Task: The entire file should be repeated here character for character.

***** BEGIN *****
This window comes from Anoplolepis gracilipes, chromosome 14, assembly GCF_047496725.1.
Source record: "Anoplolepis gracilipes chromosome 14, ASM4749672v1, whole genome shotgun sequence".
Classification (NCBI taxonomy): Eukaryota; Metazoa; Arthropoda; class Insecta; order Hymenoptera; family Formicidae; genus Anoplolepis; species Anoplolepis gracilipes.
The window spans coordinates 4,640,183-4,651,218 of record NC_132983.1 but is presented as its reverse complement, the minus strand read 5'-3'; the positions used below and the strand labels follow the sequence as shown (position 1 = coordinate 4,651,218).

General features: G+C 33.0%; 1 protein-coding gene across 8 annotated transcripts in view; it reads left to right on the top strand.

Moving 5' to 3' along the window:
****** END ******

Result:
This window comes from Anoplolepis gracilipes, chromosome 14, assembly GCF_047496725.1.
Source record: "Anoplolepis gracilipes chromosome 14, ASM4749672v1, whole genome shotgun sequence".
Classification (NCBI taxonomy): Eukaryota; Metazoa; Arthropoda; class Insecta; order Hymenoptera; family Formicidae; genus Anoplolepis; species Anoplolepis gracilipes.
The window spans coordinates 4,640,183-4,651,218 of record NC_132983.1 but is presented as its reverse complement, the minus strand read 5'-3'; the positions used below and the strand labels follow the sequence as shown (position 1 = coordinate 4,651,218).

General features: G+C 33.0%; 1 protein-coding gene across 8 annotated transcripts in view; it reads left to right on the top strand.

Moving 5' to 3' along the window: